Does he really think that the government should exercise a role in "saving America's souls"? Wow. Nashville, Tennessee, Aug. 30, 2006
WILLIAMS: The folks who say you should've asked for some sort of sacrifice from all of us after 9/11, do they have a case looking back on it?
DUBYA: Americans are sacrificing. I mean, we're, we're — you know, we pay a lot of taxes. Uhh, the, uhh — Americans sacrificed when they — umm, you know, when they economy went in the tank. Americans sacrificed, when — you know air travel was disrupted. American pax, taxpayers have paid a lot to help this nation recover. Umm, I think Americans have sacrificed.
Given an opportunity to comment on past policy decisions, Dubya decides to "wing it" instead, with predictable results. Interview with Brian Williams (NBC). New Orleans, Louisiana, Aug. 29, 2006
REPORTER: And if I may, to President Bush, you've got Iran's nuclear program, you've got North Korea, yet, most Europeans consider the United States the biggest threat to global stability. Do you have any regrets about that?
DUBYA: That's absurd. The United States is — we'll defend ourselves, but at the same time, we're actively working with our partners to spread peace and democracy. So whoever says that is — it's an absurd statement.
An unexpected question throws Dubya for a loop, Vienna, Austria, Jun. 21, 2006
The first thing we got to understand as a country is that illegal immigration undermines the rule of law. It creates an underground economy. It can danger our national security
And we certainly don't want our national security dangered... Artesia, New Mexico, Jun. 6, 2006
In my judgment, we need to set aside whether or not greenhouse gases have been caused by mankind or because of natural effects, and focus on the technologies that will enable us to live better lives and at the same time, protect the environment.
(1) I think this issue was settled by scientists a while ago... (2) How does Dubya propose to address the root causes of the problem if they are discarded as irrelevant? Chicago, Illinois, May 22, 2006
The first choice, and a choice that I think will work with the Iranians is diplomacy. And I believe we can accomplish this through diplomacy.
Dubya proposes diplomacy in order to accomplish — diplomacy, Sun City Center, Florida, May 9, 2006
If the government makes a promise, we want to make sure that promise lives up to what we've told you. We've said we're going to get you a modern health care system, and we have.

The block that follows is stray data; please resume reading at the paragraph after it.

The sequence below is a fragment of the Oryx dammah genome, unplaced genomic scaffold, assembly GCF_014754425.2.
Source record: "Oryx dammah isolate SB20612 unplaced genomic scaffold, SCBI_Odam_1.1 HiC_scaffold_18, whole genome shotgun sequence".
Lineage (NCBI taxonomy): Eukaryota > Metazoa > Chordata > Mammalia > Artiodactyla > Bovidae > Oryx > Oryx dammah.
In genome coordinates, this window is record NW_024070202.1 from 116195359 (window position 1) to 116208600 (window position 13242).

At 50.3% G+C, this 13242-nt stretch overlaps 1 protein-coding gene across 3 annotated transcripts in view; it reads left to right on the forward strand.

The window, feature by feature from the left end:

I'm pretty sure that the modernity of the health care system is low on most people's priority list, Sun City Center, Florida, May 9, 2006
The point now is how do we work together to achieve important goals. And one such goal is a democracy in Germany.
Comment made to reporter for German newspaper Bild-Zeitung. We're relatively sure he meant to say Iraq instead of Germany. White House, May 5, 2006
They said, well, this is only good for the rich. Well, as a result of reforming health care, we now have got 3 million people who are now owners of health savings accounts, most of whom have got incomes of 50,000 dollars or less, about a third of those who signed up.
Only in Dubya's world can a ratio of "about a third" be considered "most", Las Vegas, Nevada, Apr. 24, 2006
You know what's an amazing statistic, is there are 1,700 counties in our country that have no OB/GYN.
What's more amazing is the number is actually 1,500, and the White House website actually issued a correction. I'm pretty sure this is a first (the correction, that is, not Dubya having his facts mistaken). Bridgeport, Connecticut, Apr. 5, 2006
We support the election process, we support democracy, but that doesn't mean we have to support governments that get elected as a result of democracy.
Dubya presents his take on the sanctity of democratic election results, Washington, D.C., Mar. 29, 2006
Step one of any immigration policy is to enforce our border in practical ways. We are spending additional resources to be able to use different detection devices, unmanned UAVs, to help
As opposed to the manned UAVs (Unmanned Aerial Vehicles), Cleveland, Ohio, Mar. 20, 2006
This deal wouldn't go forward if we were concerned about the security for the United States of America.
In reference to the sale of port operations for 6 U.S. ports to a U.A.E.-based company. I think Dubya meant to say the deal wouldn't have gone forward if there was any cause for concern regarding the security of the U.S., or at least I hope so. Washington, D.C., Feb. 23, 2006
In New Orleans and in other places, many of our fellow citizens have felt excluded from the promise of our country. The answer is not only temporary relief, but schools that teach every child, and job skills that bring upward mobility, and more opportunities to own a home and start a business.